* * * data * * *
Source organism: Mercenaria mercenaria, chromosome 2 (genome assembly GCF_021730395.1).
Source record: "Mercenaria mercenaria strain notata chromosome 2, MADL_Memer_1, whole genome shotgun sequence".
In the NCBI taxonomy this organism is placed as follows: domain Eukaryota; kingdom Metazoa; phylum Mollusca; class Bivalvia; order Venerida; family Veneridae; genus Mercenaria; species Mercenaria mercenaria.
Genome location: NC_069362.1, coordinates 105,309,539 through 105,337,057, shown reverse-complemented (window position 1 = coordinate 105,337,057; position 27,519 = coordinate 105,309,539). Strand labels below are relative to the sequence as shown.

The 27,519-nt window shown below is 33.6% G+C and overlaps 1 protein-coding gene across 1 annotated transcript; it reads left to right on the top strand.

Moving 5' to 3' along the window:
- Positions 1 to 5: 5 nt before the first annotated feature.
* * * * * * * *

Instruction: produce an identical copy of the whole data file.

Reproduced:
Source organism: Mercenaria mercenaria, chromosome 2 (genome assembly GCF_021730395.1).
Source record: "Mercenaria mercenaria strain notata chromosome 2, MADL_Memer_1, whole genome shotgun sequence".
In the NCBI taxonomy this organism is placed as follows: domain Eukaryota; kingdom Metazoa; phylum Mollusca; class Bivalvia; order Venerida; family Veneridae; genus Mercenaria; species Mercenaria mercenaria.
Genome location: NC_069362.1, coordinates 105,309,539 through 105,337,057, shown reverse-complemented (window position 1 = coordinate 105,337,057; position 27,519 = coordinate 105,309,539). Strand labels below are relative to the sequence as shown.

The 27,519-nt window shown below is 33.6% G+C and overlaps 1 protein-coding gene across 1 annotated transcript; it reads left to right on the top strand.

Moving 5' to 3' along the window:
- Positions 1 to 5: 5 nt before the first annotated feature.